NAIROBI, Kenya, Jul 2- Kenyans will now pay more for airtime as well as cooking gas but less for betting after Treasury Cabinet Secretary Ukur Yatani gazetted the Finance Act, 2021 days after assent by President Uhuru Kenyatta.
The ascending of the law by the head of state means that the Kenya Revenue Authority can now collect the duties from the sectors going forward.
According to the gazette notice, some sections of the new law get into effect at the start of July 2021 while others will begin in January 1, 2022.
“This Act may be cited as the Finance Act, 2021, and shall come into operation, or be deemed to have come into operation, as follows— (a) sections 9, 10, 13, 14, 19, 21(a), 21(b), 21(e), 40, 50, 58, 60, 73, 75, and 76, on the 1st January, 2022,” read the notice.
The Financial Act of 2021 introduces amendments to various tax-related Acts of Parliament (Income tax, VAT, Exercise Duty, Tax Procedures and Miscellaneous fees and Levies) as well as other related statutes in the public finance sector including the Insurance Act, the Capital Markets Act, the Retirements Benefits Act, the Central Depositories Act, and the Stamp Duty Act.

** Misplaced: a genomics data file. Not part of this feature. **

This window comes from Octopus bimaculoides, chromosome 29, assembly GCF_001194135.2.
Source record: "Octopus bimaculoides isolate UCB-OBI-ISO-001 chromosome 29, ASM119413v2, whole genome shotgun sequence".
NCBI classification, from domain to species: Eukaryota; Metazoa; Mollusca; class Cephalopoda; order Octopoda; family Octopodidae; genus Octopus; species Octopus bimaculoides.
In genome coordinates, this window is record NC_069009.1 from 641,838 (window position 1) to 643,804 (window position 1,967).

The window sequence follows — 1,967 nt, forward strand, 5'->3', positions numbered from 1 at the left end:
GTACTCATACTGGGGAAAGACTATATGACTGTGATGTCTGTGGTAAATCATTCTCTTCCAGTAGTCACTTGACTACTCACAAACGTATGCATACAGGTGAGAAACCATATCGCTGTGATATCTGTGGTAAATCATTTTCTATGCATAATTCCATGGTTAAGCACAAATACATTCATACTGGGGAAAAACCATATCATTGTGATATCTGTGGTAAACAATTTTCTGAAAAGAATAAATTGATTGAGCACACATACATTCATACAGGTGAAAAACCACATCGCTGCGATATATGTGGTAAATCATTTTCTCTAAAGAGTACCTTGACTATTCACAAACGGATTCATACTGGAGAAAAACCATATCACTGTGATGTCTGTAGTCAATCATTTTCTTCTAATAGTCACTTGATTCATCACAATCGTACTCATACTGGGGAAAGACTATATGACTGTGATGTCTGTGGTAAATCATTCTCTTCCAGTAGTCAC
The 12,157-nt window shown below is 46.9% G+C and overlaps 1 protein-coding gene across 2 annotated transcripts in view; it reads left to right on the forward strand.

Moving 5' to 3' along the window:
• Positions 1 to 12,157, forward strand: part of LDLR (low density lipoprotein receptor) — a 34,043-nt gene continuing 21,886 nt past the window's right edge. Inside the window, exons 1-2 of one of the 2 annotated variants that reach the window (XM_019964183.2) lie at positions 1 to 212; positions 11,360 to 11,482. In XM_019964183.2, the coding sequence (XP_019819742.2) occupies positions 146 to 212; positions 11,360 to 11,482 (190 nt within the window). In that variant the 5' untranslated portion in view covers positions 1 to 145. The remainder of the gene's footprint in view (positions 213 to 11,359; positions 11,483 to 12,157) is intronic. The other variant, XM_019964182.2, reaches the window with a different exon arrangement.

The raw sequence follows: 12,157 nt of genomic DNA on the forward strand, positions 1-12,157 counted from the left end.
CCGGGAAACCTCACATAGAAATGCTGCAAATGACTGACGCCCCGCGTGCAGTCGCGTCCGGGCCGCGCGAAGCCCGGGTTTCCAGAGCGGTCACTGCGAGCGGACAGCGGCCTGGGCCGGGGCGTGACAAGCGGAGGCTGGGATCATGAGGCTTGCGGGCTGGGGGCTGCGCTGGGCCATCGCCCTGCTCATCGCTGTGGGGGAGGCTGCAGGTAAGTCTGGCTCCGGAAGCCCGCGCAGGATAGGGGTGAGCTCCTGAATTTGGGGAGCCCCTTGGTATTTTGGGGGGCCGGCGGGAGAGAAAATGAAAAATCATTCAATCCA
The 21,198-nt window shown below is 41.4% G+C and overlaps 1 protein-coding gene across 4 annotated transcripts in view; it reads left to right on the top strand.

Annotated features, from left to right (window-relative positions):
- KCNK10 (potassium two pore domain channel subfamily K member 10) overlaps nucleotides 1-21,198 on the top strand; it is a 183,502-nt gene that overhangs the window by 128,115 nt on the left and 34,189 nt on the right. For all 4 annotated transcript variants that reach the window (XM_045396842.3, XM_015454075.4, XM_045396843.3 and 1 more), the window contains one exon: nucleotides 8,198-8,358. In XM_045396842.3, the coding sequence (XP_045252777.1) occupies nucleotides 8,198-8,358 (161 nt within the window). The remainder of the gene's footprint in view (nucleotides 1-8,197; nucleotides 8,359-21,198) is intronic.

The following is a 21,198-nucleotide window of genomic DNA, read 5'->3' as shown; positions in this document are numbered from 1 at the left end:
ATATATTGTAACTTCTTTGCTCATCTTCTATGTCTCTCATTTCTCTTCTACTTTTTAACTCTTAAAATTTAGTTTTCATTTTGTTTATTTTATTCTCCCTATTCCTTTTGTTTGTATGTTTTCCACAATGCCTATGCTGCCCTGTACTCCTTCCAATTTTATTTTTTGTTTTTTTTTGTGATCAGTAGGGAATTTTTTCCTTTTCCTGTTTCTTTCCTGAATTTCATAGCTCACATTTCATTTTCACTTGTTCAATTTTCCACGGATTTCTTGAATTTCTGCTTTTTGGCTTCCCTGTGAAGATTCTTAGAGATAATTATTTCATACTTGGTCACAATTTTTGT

The lawmakers had increased excise duty on airtime and mobile data from 15 to 20 percent, which will see the treasury raise nearly Sh8 billion from Safaricom, Airtel, and Telkom Kenya.
The price of cooking gas is also expected to rise as a 16 percent value-added tax on the commodity comes into effect.
At the same time, the MPs opted to chop 20 percent tax on winnings from gambling to 7.5 percent which the State had earlier published at end of April through the Finance Bill, 2021.
The new tax measures add to the already rising tax regime in the country as the government aims to raise monies locally in order to fund Sh3.6 trillion budget, for the financial year 2021/2022.
The Kenya Revenue Authority is expected to collect at least Sh1.8 trillion in the new financial year up from a target of Sh1.6 trillion last year.